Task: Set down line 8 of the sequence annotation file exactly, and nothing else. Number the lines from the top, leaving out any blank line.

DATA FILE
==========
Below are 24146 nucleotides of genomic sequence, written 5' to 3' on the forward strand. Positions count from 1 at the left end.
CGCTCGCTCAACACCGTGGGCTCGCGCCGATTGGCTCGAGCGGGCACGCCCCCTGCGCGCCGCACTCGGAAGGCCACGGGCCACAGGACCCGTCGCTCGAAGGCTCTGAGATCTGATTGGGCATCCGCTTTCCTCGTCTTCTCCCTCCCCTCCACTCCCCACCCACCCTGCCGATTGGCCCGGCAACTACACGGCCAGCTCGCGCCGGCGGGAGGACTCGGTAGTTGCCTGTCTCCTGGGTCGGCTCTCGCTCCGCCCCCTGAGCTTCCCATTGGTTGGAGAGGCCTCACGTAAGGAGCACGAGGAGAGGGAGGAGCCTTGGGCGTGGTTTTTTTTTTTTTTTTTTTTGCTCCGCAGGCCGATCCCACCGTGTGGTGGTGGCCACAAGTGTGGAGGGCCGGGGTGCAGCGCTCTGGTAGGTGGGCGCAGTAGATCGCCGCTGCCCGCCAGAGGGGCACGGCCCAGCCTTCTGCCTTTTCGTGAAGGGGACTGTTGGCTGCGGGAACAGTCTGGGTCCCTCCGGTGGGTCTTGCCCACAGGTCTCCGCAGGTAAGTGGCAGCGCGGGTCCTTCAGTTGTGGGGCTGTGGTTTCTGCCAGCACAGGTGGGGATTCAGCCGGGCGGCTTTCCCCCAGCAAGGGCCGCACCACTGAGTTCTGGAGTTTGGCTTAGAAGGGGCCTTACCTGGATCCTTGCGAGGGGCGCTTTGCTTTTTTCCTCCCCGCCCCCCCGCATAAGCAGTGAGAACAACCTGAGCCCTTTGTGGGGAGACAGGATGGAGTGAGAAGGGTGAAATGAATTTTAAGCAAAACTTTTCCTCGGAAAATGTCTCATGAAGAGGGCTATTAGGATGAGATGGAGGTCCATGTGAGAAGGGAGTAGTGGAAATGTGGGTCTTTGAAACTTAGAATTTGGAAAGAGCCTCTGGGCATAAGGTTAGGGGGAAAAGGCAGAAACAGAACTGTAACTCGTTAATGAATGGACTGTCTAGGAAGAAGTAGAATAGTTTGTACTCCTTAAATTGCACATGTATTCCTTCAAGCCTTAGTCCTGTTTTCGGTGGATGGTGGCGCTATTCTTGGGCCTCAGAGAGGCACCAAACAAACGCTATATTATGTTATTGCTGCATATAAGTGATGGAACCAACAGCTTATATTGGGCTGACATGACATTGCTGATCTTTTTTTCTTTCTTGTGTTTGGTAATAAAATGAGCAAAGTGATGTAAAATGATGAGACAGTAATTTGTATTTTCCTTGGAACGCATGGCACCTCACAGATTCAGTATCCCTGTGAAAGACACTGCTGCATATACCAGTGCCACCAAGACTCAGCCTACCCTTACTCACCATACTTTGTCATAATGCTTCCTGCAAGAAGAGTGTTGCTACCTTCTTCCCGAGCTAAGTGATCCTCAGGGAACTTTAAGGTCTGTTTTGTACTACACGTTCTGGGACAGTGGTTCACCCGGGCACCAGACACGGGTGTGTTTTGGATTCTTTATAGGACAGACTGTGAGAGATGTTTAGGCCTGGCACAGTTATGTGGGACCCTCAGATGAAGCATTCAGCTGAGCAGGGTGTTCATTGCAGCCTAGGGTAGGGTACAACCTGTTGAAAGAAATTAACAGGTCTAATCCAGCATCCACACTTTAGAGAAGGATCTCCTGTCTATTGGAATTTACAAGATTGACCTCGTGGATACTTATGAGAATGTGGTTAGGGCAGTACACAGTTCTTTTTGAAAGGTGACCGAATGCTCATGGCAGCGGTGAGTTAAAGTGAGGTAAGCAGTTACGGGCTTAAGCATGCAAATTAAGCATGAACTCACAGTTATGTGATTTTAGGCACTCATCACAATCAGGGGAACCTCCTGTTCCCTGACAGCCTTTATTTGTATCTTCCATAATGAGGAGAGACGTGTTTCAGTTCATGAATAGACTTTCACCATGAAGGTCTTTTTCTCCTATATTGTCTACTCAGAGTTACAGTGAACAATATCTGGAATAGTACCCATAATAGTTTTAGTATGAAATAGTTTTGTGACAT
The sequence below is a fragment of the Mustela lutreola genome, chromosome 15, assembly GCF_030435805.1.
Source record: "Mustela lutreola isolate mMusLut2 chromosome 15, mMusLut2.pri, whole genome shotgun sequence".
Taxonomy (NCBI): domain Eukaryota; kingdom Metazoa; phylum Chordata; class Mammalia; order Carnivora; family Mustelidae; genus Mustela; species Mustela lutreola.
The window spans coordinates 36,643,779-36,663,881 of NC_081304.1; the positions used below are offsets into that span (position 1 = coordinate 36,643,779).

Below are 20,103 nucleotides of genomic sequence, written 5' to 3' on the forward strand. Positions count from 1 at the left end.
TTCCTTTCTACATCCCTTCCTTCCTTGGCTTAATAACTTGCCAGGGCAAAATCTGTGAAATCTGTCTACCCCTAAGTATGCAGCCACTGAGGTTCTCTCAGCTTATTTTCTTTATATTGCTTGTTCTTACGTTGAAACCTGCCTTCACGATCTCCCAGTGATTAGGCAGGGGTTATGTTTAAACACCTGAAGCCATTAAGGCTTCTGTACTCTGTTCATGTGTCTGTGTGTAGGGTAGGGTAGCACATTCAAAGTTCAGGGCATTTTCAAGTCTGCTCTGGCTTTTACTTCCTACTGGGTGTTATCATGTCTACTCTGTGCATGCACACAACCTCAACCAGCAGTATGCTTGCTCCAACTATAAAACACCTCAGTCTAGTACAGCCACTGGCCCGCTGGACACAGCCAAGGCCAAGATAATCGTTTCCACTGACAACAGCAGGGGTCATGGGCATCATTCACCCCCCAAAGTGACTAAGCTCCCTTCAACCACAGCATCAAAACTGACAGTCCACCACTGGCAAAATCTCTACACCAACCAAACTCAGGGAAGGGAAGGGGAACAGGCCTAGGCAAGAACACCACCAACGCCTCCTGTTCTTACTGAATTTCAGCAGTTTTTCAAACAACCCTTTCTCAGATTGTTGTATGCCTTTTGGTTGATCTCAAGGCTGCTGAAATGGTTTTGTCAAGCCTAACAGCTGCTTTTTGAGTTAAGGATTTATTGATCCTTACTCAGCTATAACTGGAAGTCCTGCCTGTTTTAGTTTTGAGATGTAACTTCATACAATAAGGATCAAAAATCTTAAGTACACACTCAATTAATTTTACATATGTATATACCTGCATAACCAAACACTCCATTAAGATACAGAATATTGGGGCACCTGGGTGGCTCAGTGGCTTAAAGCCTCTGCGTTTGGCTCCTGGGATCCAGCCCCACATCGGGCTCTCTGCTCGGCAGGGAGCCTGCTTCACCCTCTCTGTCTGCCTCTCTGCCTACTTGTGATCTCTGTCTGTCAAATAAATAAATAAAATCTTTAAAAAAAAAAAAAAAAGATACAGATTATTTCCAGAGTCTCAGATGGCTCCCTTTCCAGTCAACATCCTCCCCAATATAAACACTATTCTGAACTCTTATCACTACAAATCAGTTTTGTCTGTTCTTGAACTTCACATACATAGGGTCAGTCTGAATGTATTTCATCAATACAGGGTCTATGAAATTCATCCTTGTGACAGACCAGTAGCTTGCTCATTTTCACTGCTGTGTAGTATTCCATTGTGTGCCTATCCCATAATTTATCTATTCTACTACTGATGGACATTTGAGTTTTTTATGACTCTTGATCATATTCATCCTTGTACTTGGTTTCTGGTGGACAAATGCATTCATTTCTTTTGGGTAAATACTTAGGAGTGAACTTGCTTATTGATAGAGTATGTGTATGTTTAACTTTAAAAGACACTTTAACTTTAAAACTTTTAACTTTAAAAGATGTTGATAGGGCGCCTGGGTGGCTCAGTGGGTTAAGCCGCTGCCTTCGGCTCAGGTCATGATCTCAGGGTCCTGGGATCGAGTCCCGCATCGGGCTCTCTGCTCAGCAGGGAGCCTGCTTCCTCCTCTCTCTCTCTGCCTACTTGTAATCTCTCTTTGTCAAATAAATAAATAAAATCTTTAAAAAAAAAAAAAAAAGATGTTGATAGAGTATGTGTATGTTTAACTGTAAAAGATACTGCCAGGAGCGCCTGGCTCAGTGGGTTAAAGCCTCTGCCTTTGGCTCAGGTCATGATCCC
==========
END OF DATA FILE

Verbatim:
TTCCTTTCTACATCCCTTCCTTCCTTGGCTTAATAACTTGCCAGGGCAAAATCTGTGAAATCTGTCTACCCCTAAGTATGCAGCCACTGAGGTTCTCTCAGCTTATTTTCTTTATATTGCTTGTTCTTACGTTGAAACCTGCCTTCACGATCTCCCAGTGATTAGGCAGGGGTTATGTTTAAACACCTGAAGCCATTAAGGCTTCTGTACTCTGTTCATGTGTCTGTGTGTAGGGTAGGGTAGCACATTCAAAGTTCAGGGCATTTTCAAGTCTGCTCTGGCTTTTACTTCCTACTGGGTGTTATCATGTCTACTCTGTGCATGCACACAACCTCAACCAGCAGTATGCTTGCTCCAACTATAAAACACCTCAGTCTAGTACAGCCACTGGCCCGCTGGACACAGCCAAGGCCAAGATAATCGTTTCCACTGACAACAGCAGGGGTCATGGGCATCATTCACCCCCCAAAGTGACTAAGCTCCCTTCAACCACAGCATCAAAACTGACAGTCCACCACTGGCAAAATCTCTACACCAACCAAACTCAGGGAAGGGAAGGGGAACAGGCCTAGGCAAGAACACCACCAACGCCTCCTGTTCTTACTGAATTTCAGCAGTTTTTCAAACAACCCTTTCTCAGATTGTTGTATGCCTTTTGGTTGATCTCAAGGCTGCTGAAATGGTTTTGTCAAGCCTAACAGCTGCTTTTTGAGTTAAGGATTTATTGATCCTTACTCAGCTATAACTGGAAGTCCTGCCTGTTTTAGTTTTGAGATGTAACTTCATACAATAAGGATCAAAAATCTTAAGTACACACTCAATTAATTTTACATATGTATATACCTGCATAACCAAACACTCCATTAAGATACAGAATATTGGGGCACCTGGGTGGCTCAGTGGCTTAAAGCCTCTGCGTTTGGCTCCTGGGATCCAGCCCCACATCGGGCTCTCTGCTCGGCAGGGAGCCTGCTTCACCCTCTCTGTCTGCCTCTCTGCCTACTTGTGATCTCTGTCTGTCAAATAAATAAATAAAATCTTTAAAAAAAAAAAAAAAAGATACAGATTATTTCCAGAGTCTCAGATGGCTCCCTTTCCAGTCAACATCCTCCCCAATATAAACACTATTCTGAACTCTTATCACTACAAATCAGTTTTGTCTGTTCTTGAACTTCACATACATAGGGTCAGTCTGAATGTATTTCATCAATACAGGGTCTATGAAATTCATCCTTGTGACAGACCAGTAGCTTGCTCATTTTCACTGCTGTGTAGTATTCCATTGTGTGCCTATCCCATAATTTATCTATTCTACTACTGATGGACATTTGAGTTTTTTATGACTCTTGATCATATTCATCCTTGTACTTGGTTTCTGGTGGACAAATGCATTCATTTCTTTTGGGTAAATACTTAGGAGTGAACTTGCTTATTGATAGAGTATGTGTATGTTTAACTTTAAAAGACACTTTAACTTTAAAACTTTTAACTTTAAAAGATGTTGATAGGGCGCCTGGGTGGCTCAGTGGGTTAAGCCGCTGCCTTCGGCTCAGGTCATGATCTCAGGGTCCTGGGATCGAGTCCCGCATCGGGCTCTCTGCTCAGCAGGGAGCCTGCTTCCTCCTCTCTCTCTCTGCCTACTTGTAATCTCTCTTTGTCAAATAAATAAATAAAATCTTTAAAAAAAAAAAAAAAAGATGTTGATAGAGTATGTGTATGTTTAACTGTAAAAGATACTGCCAGGAGCGCCTGGCTCAGTGGGTTAAAGCCTCTGCCTTTGGCTCAGGTCATGATCCC